Shocking a Well to Remove Coliform Bacteria

If you are buying a home with a well system and not public water you should absolutely be doing a water quality test.  It is best to test the water during the due diligence period you have as a buyer so that if anything comes up in the test results you will have time to consider your options and work out a solution if there is a problem.  Filtration systems can be expensive depending on what you need to remove.

The most common water quality issue that I encounter during the Home Inspection process is Coliform Bacteria.  Coliform is a required test for VA (Veteran Affairs) mortgage loan.  If Coliform is present in a home being bought with this type of loan it will need to be removed prior to purchase.

Coliform bacteria is referred to as an “indicator” organism.  Not all Coliform will carry diseases but they can indicate the presence of other bacteria and viruses that can cause illnesses, such as E. Coli.

If your water test comes back with Coliform present you will want to treat your well system.  This can be done by installing a whole house Chlorination System, Open Air Chlorination System or a UV filtration system.  Each home is different and a water quality and filtration professional should be consulted before investing in a system by yourself. 

If a filtration system is out of your price range another option is “Shocking” the well.  This is a process that involves putting a bleach solution down the well and flushing out the system.  There is a chance that the bacteria can return and you should test your water regularly if you do not have a filtration system in place.

If you are a home buyer and your potential home has coliform present you will want to have a professional shock the well.  Unless you plan on doing it yourself.  You do not want the current homeowners to shock the well on their own.  They may have a friend do it that doesn’t have any experience or know what to do.  They also may not even do it at all and tell you that they did.  I bring up this possibility because I have seen it before.  If you are going to have the sellers correct the issue make sure that you get receipts from a professional well company and follow up with another test to ensure the bacteria is gone.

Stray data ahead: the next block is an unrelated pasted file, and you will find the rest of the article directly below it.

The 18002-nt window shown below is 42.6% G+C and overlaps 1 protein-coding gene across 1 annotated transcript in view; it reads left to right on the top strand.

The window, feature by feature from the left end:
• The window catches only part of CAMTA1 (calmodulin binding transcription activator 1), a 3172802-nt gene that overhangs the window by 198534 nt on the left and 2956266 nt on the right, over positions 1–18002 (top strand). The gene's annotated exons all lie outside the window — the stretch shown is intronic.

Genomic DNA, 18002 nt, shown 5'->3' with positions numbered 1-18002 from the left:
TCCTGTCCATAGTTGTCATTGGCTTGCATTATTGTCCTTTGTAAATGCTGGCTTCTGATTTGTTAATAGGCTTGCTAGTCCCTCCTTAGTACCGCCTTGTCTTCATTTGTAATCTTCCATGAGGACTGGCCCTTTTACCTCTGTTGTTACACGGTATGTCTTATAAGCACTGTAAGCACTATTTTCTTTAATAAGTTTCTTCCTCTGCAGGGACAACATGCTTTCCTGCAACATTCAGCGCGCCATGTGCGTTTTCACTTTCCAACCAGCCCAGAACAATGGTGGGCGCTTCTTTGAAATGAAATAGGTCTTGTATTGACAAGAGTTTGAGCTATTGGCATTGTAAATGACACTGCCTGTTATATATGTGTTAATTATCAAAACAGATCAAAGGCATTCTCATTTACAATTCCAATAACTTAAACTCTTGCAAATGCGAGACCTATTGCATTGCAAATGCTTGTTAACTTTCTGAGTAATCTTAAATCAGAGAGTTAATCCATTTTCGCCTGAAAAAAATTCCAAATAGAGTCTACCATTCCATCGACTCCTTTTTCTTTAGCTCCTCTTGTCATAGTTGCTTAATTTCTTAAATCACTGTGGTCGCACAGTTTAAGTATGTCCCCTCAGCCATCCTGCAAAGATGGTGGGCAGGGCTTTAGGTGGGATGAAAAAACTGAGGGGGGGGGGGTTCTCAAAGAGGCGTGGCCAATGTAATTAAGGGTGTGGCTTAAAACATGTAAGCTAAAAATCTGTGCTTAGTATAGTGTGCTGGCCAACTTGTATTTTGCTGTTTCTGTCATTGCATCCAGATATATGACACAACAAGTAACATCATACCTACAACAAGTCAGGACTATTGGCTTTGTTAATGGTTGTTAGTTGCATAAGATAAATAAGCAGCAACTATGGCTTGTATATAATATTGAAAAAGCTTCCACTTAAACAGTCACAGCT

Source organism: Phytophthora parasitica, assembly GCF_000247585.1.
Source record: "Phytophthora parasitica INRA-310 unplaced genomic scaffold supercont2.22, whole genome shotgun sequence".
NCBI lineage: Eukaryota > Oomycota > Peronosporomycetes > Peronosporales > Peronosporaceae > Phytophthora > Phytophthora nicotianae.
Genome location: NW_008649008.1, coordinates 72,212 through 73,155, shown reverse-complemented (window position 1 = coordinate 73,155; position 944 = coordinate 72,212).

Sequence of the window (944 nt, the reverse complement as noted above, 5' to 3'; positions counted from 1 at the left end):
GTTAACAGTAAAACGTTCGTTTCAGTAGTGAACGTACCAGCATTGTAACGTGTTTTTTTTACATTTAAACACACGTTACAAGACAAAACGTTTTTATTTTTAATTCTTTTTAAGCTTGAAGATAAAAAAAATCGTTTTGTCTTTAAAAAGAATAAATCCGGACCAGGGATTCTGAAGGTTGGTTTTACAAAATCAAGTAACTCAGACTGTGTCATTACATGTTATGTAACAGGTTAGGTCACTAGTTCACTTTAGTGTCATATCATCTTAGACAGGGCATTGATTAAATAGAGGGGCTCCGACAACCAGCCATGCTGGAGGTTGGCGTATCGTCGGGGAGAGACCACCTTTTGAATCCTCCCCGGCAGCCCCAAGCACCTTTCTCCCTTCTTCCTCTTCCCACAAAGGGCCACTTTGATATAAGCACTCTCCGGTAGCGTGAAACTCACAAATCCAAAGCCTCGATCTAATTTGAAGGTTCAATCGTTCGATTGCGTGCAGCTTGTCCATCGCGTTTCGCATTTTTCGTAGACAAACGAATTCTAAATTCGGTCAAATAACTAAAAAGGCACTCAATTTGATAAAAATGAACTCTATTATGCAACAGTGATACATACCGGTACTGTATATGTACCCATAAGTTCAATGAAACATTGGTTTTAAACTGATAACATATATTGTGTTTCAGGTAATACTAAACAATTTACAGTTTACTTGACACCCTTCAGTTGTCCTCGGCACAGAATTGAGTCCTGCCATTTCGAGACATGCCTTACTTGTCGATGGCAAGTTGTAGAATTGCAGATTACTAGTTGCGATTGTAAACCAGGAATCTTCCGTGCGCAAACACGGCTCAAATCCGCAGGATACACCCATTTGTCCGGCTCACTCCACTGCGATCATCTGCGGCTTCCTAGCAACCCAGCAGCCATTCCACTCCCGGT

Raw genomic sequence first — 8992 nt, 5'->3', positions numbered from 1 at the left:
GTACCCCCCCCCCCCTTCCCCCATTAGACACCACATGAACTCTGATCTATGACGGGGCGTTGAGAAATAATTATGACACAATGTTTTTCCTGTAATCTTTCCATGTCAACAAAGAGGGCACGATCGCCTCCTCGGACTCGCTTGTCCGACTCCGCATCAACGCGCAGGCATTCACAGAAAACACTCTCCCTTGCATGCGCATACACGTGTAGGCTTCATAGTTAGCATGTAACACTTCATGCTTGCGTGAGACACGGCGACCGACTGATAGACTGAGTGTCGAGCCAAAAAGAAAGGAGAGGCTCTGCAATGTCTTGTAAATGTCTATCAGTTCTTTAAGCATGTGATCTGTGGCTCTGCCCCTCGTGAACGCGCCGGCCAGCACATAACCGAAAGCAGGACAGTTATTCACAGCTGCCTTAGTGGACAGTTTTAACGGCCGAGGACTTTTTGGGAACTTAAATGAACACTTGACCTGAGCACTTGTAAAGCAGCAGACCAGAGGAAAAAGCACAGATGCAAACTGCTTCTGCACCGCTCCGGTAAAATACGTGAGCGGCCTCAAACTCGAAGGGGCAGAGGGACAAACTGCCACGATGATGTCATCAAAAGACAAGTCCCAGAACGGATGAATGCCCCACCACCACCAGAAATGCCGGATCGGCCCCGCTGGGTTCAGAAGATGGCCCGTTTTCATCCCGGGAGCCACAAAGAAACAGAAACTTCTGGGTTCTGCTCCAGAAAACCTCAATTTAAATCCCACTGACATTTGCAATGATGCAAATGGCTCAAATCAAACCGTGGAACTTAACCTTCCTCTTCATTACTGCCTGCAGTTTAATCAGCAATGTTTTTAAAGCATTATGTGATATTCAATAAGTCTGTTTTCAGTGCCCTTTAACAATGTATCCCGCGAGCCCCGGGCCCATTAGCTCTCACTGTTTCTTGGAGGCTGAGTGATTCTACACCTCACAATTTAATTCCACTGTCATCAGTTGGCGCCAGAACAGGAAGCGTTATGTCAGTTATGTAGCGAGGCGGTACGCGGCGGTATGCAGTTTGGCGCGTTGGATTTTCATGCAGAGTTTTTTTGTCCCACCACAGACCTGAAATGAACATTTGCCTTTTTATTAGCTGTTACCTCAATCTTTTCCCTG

Here is a basic guideline on shocking a well.  Keep in mind that every system is different and may need different procedures.

  • A typical solution for shocking a well requires 2 cups bleach and 10 gallons of water.
  • Dump the solution into your well.
  • Run a hose from the home to the well and run the water into the well to promote mixing of the solution. When you smell bleach coming out of the hose, shut it off.
  • Allow the well to sit for a few hours.
  • Run the exterior hoses away from the home and any plants and vegetation.
  • Run all the interior faucets and flush the toilets.
  • The flushing process can take a few hours or repeated flushing over a few day.
  • You may see brown water coming out of the faucets during this process.  This is common and is from sediment breaking up from the bleach solution.  Keep running the water and it should work itself out.
  • When you no longer smell bleach at the faucets you should be all set.  Chlorine test strips can also be used.
  • You should re-test your water about a week after shocking to ensure the bacteria is removed.

During the shocking process you should NOT use your water supply.  Here are some other things that you should NOT do during this process:

  • Drink the water
  • Shower
  • Give water to your pets
  • Water your plants
  • Do Laundry (the bleach may discolor your clothes and the rust deposits may stain your clothes)

Like any issue found during a Home Inspection, Coliform bacteria is easily fixed if handled properly.  If shocked properly the water may remain clean for a long time or it may not.  Most experts will advise that you test your well water once a year, while some say every other year.  If you have a shallow dug well you may want to test your water twice a year or more.  Especially if you live a quarter mile from a dairy farm with 100 cows.

 

I have also seen coliform form inside of a water softener brine tank.  The salt had not been filled and the tank had filled up with water which had a nice thick layer of growth on top of it.  A plumbing cross connection can also back flow waste water back into the system causing contamination.

There are many different ways that Coliform and other bacterias can enter your water supply and several different ways to treat it.  Obviously a high quality filtration system is the ideal solution but if that is not in the budget than hopefully a bottle of bleach is and you can clean your system.

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